“The number three seems to convey comfort and balance to the human mind.”
The new moon will appear Saturday in Santa Fe at 1:20 a.m., and the time suggests that it will enjoy a largely private appearance. However, one can consider the significance of this phase beforehand.
Primitive man thought of three lunar days–the last day of the waning moon, the dark moon, and the new moon–as three days of darkness freighted with fear and hope. One wonders if that is the reason why the number three seems to be so important to the collective mind. It is associated with creativity in general, and the triad is very common in mysticism as well as myth, nursery rhymes, and fairy tales. I once heard that anyone making a speech should hold to three major points because that is about all the audience will be able to remember.
But just think how often threeness does show up. In mythology, there were the three gods that supposedly ruled the world, Jupiter, Neptune, and Pluto; the Three Furies; the Three Graces; and the Three Harpies. We envision a threefold world: beginning, middle, and end; body, mind, and soul; earth, sea, and air; animal, vegetable, and mineral; and the three cardinal colors of red, yellow, and blue. In Christianity, we have Father, Son, and Holy Ghost; the Three Wise Men; the three graces of faith hope and charity; and the world, the flesh, and the devil as the three enemies of man.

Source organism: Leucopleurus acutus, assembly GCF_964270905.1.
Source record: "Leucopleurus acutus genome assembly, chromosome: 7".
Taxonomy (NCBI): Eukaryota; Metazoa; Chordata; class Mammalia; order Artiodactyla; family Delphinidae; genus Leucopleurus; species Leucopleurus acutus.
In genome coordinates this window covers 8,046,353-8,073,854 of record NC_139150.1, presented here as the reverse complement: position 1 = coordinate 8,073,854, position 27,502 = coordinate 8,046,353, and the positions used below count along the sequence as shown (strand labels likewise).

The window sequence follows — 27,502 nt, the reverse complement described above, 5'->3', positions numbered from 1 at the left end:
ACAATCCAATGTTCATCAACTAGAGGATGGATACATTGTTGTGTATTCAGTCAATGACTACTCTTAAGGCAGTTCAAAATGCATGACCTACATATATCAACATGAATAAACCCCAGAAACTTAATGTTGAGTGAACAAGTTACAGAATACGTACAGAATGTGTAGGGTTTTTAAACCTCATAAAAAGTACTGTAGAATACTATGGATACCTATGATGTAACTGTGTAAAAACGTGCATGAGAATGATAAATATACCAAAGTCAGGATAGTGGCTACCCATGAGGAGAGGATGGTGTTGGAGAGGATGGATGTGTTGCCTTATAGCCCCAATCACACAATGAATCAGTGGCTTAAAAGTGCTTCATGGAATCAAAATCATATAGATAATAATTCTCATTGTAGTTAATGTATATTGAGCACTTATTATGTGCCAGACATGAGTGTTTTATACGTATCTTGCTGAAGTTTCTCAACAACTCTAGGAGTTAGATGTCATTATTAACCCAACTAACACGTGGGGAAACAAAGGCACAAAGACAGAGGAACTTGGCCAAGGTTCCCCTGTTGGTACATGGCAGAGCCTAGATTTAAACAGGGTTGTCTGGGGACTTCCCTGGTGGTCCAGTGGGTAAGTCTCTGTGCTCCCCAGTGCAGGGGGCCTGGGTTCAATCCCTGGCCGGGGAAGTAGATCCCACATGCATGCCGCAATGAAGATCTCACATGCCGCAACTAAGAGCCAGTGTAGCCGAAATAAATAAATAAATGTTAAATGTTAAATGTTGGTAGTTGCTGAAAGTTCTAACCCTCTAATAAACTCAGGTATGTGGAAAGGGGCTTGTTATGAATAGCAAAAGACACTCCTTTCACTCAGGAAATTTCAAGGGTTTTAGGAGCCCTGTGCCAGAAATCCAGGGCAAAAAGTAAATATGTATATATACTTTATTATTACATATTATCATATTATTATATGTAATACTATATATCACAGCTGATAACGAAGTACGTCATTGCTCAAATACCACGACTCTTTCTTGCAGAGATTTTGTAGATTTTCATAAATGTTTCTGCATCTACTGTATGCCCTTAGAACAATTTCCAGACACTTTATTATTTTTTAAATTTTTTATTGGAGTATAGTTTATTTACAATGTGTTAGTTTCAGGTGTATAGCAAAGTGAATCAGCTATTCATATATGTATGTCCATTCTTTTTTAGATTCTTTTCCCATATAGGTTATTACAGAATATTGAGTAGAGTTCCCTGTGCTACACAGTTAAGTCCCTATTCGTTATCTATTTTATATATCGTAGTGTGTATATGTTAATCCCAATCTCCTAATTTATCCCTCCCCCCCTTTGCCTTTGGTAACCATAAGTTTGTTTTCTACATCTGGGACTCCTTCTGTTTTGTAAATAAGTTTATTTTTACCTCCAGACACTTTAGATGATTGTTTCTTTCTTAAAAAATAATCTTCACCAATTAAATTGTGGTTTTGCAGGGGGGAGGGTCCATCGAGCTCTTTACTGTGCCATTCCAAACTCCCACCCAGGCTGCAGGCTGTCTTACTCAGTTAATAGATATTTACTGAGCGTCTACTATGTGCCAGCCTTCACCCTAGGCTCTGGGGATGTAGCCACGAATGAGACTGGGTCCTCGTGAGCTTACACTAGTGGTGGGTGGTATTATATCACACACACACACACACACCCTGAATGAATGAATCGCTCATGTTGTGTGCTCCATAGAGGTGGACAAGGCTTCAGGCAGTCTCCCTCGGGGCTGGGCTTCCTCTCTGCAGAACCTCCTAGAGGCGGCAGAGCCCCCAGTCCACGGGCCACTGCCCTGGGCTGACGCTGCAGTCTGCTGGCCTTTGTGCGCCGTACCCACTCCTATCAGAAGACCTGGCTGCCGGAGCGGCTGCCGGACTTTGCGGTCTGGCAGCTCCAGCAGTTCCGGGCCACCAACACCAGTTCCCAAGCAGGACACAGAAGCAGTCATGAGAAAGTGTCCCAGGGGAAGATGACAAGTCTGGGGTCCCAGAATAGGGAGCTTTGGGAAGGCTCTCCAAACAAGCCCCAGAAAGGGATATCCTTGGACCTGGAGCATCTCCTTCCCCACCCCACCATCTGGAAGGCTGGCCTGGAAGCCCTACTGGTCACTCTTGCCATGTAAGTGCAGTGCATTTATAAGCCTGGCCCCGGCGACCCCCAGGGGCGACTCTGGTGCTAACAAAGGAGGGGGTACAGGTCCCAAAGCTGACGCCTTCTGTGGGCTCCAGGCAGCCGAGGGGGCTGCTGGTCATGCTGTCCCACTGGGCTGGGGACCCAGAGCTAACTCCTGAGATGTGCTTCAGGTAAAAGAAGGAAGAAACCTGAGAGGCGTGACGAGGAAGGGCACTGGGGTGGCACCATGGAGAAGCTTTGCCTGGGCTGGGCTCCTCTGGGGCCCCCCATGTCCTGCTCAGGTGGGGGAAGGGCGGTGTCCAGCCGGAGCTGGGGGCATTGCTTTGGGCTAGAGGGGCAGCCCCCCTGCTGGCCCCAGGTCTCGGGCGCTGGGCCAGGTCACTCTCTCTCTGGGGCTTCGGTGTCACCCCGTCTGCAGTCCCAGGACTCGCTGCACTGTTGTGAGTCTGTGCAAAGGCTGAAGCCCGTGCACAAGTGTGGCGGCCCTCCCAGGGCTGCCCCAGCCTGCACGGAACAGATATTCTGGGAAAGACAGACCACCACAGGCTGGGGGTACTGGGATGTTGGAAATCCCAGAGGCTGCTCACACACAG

Then think of all the nursery rhymes and stories featuring three something-or-others: little pigs, bears, blind mice, bags of wool, billy goats gruff, sisters, wishes, musketeers and on and on. It makes you wonder, doesn’t it? The number three seems to convey comfort and balance to the human mind. If one is facing the challenge of making a point, creating stability, finding a solution, it might well embody some tripartite form: a triad, a trinity, a triangle . . . Oops. Forget that last one.
In the matter of mating, the ideal seems to have settled firmly on the number two, as in an exclusive partnership. The two is associated symbolically with horns, which are in turn associated with the moon and the Mother Goddess. So is it a man or a woman we see in the face of the moon as it waxes toward full bright beginning on Saturday? Is our luminous mentor essentially masculine or feminine? I have to conclude that it is feminine; otherwise the number two wouldn’t have gotten the upper hand in this matter.